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State v. Cleveland

Supreme Court of Montana

August 14, 2018

STATE OF MONTANA, Plaintiff and Appellee,
v.
RICHARD LANE CLEVELAND, JR., Defendant and Appellant.

          Submitted on Briefs: July 25, 2018

          District Court of the Twenty-Second Judicial District, In and For the County of Carbon, Cause No. DC 15-32 Honorable Blair Jones, Presiding Judge.

          For Appellant: Chad Wright, Appellate Defender, Lisa S. Korchinski, Assistant Appellate Defender, Helena, Montana

          For Appellee: Timothy C. Fox, Montana Attorney General, Ryan Aikin, Assistant Attorney General, Helena, Montana

          Alex R. Nixon, Carbon County Attorney, Red Lodge, Montana

          OPINION

          Ingrid Gustafson, Justice.

         ¶1 Richard Lane Cleveland, Jr. (Cleveland) appeals from the October 3, 2016 Sentence & Judgment entered by the Twenty-Second Judicial District Court, Carbon County. We reverse and remand for amendment of the Judgment consistent with this Opinion.

         ¶2 We restate the issues on appeal as follows:

1. Whether the District Court erred in ordering restitution to individuals or entities without affidavit or testimony of the individuals or entities specifically describing their pecuniary loss.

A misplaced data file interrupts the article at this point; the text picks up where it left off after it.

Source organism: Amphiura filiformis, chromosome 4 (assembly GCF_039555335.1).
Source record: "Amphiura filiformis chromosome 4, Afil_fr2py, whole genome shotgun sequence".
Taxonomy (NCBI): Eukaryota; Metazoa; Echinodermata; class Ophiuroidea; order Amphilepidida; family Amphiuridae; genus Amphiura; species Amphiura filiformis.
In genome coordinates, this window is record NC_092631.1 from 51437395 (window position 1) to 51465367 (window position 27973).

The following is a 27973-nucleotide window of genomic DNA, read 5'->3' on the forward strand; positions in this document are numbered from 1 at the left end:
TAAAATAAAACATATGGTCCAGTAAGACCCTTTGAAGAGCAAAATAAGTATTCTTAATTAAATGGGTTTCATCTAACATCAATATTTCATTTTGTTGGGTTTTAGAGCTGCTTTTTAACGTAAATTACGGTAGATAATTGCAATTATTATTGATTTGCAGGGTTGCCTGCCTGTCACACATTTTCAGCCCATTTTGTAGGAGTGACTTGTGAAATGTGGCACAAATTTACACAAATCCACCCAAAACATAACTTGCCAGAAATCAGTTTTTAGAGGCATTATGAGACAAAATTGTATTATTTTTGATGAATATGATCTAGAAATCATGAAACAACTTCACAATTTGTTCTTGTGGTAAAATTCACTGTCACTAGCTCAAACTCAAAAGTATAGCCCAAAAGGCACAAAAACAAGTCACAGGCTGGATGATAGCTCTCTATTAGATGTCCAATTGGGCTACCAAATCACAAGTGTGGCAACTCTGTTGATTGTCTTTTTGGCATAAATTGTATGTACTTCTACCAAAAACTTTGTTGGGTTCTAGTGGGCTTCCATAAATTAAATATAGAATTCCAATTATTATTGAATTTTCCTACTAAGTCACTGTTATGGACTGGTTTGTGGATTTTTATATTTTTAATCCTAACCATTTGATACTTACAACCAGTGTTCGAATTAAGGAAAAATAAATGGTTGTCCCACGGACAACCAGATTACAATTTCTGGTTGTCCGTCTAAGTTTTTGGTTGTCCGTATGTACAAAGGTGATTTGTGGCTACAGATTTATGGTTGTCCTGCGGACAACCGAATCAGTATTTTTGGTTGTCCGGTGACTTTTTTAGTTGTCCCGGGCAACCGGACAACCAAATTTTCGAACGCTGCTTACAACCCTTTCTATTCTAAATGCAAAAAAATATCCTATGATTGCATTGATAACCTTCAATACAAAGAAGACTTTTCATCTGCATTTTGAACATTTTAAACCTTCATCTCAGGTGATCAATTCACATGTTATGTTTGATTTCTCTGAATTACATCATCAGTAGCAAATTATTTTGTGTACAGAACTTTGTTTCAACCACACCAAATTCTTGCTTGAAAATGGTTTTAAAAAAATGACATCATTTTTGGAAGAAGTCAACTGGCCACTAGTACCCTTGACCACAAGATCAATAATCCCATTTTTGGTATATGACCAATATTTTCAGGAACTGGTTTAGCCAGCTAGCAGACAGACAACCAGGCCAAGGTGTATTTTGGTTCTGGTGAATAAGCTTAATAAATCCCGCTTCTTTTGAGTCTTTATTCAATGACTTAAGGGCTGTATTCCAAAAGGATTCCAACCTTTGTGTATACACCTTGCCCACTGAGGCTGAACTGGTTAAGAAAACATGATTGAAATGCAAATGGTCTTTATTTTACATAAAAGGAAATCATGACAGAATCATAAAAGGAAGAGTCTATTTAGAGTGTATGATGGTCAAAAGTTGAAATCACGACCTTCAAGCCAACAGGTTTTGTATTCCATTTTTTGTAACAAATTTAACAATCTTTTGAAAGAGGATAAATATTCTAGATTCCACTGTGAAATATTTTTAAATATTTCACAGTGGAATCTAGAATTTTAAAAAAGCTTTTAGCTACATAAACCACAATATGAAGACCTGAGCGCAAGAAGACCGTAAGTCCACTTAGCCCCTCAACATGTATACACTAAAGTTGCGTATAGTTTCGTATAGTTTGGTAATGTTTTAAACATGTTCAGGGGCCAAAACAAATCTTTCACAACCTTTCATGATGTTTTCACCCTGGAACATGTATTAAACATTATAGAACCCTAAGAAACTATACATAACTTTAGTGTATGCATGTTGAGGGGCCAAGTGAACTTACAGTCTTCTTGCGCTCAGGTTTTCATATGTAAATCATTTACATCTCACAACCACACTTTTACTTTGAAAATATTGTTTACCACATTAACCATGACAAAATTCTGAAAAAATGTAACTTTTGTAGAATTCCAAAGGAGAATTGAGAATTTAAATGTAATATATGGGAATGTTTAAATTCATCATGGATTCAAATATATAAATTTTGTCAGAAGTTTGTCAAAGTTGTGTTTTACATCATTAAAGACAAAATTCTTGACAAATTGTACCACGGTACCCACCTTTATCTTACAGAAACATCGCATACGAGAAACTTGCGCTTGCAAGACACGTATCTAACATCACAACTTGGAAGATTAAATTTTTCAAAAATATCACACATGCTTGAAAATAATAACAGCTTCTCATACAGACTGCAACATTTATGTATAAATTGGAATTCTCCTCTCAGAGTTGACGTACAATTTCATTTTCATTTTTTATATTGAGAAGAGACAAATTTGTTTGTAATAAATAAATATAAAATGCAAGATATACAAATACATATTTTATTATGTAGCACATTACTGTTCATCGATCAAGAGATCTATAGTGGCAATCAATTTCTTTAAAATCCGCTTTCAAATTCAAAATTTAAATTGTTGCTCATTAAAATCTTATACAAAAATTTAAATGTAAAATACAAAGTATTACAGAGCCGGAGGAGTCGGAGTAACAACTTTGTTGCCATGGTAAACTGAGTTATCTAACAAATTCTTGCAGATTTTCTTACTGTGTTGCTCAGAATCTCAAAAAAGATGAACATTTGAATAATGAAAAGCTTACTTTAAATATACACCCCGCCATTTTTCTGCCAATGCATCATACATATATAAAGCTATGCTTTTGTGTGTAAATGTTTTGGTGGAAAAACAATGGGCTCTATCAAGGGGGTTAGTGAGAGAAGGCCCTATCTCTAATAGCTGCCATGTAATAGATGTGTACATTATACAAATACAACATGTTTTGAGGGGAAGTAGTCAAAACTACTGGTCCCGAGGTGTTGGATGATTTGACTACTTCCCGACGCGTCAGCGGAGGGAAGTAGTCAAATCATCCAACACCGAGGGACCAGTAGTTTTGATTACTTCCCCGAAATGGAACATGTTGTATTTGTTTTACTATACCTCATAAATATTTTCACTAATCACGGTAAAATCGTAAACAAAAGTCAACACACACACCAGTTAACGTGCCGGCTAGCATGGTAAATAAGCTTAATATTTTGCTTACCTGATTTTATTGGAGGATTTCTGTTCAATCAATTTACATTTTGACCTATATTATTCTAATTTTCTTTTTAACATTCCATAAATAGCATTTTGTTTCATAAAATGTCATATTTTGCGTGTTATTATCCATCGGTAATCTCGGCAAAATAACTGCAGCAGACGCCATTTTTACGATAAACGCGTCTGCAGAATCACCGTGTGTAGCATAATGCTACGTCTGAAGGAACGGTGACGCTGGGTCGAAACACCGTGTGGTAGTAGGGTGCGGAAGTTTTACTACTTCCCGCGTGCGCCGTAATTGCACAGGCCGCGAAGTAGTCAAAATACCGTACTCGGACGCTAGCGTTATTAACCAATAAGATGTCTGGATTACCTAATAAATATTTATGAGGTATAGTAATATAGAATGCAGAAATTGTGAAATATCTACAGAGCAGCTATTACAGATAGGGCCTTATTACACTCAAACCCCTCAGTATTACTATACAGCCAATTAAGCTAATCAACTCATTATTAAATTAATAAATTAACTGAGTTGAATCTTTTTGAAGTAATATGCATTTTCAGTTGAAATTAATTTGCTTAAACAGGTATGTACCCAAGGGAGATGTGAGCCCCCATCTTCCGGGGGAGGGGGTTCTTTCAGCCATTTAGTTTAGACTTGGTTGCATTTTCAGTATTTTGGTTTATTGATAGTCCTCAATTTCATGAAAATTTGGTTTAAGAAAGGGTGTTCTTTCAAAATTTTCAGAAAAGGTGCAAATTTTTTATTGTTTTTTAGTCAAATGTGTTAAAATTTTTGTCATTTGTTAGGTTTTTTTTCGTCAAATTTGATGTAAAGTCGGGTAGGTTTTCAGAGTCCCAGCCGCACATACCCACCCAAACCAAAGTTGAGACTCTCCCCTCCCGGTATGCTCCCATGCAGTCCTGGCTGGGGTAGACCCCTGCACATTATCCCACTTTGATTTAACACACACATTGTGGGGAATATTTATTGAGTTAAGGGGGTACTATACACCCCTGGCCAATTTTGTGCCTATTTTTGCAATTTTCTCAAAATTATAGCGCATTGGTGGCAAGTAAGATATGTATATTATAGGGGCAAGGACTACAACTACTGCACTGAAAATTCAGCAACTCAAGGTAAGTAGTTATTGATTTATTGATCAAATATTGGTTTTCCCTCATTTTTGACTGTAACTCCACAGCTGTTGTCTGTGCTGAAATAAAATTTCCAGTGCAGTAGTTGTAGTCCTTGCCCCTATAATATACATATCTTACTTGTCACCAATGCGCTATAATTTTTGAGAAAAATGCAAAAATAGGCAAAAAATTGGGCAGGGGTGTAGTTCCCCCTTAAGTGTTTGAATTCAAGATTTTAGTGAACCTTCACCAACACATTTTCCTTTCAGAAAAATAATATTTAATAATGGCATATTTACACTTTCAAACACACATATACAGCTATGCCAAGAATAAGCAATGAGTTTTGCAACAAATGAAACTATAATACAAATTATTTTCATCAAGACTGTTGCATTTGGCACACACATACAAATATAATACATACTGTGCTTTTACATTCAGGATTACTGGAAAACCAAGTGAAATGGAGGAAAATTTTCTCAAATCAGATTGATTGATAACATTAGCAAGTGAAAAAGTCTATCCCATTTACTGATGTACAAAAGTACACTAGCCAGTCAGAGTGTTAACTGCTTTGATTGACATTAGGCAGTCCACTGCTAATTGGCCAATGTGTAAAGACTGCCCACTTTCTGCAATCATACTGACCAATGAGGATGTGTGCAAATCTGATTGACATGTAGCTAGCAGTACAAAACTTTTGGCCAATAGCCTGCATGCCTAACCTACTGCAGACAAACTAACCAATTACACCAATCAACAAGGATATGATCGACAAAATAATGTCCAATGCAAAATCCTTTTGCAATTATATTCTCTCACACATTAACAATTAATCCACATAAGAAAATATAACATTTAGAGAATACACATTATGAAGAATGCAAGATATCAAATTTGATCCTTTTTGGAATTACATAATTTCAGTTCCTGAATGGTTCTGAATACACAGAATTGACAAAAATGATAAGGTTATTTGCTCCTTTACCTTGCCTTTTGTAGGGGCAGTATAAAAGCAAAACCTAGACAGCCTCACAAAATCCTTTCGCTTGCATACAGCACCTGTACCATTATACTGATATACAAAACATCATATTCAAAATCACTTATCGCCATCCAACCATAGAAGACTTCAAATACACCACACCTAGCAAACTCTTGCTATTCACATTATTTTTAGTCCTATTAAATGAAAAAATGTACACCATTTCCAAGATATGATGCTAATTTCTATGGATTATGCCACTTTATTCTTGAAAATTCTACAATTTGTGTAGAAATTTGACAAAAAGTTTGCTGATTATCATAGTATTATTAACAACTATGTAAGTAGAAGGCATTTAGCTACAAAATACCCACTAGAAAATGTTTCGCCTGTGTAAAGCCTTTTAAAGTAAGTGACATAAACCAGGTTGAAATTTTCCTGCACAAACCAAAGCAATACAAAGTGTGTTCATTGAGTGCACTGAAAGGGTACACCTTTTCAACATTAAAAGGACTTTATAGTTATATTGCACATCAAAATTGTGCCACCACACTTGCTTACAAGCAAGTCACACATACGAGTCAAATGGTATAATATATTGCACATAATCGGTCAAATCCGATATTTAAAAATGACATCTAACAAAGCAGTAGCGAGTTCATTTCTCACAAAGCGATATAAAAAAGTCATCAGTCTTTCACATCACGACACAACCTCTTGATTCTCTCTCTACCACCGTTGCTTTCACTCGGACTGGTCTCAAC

2. Whether the written Judgment conforms to the oral sentence pronouncement.
3. Did the Judgment contain an error when it imposed a per count technology fee, rather than the statutorily required per case technology fee?

         FACTUAL AND PROCEDURAL BACKGROUND

         ¶3 Cleveland was initially charged by Information on August 7, 2015. The State filed three subsequent Amended Informations, ultimately charging Cleveland with ten felony counts and eight misdemeanor counts ranging from attempted burglary, burglary, criminal mischief, theft and driving while license suspended or revoked. Cleveland entered into a plea agreement pursuant to § 46-12-211(1)(c), MCA, whereby he would plead to three felony counts (Count I: Attempted Burglary; Count VII: Burglary; and Count X: Burglary) and the State agreed to dismiss the remaining charges with prejudice. As part of the plea agreement, Cleveland acknowledged and accepted he was responsible for paying restitution to all businesses he impacted with the caveat, "I understand the State has the burden to establish and prove the restitution amount, and I have the right to challenge the State's determination."

         ¶4 On May 25, 2016, Cleveland pled guilty pursuant to the plea agreement. On August 10, 2016, the District Court held a restitution hearing. Prior to the hearing, the State had filed several restitution affidavits from multiple victims. At the beginning of the hearing, the State advised the court that one victim who had not filed an affidavit was available to testify, and two victims who had filed affidavits could not appear to testify. Rather than seek continuance or to reconvene at a later date to obtain the missing witnesses' testimony, the State desired to "rely on the affidavits that were ...


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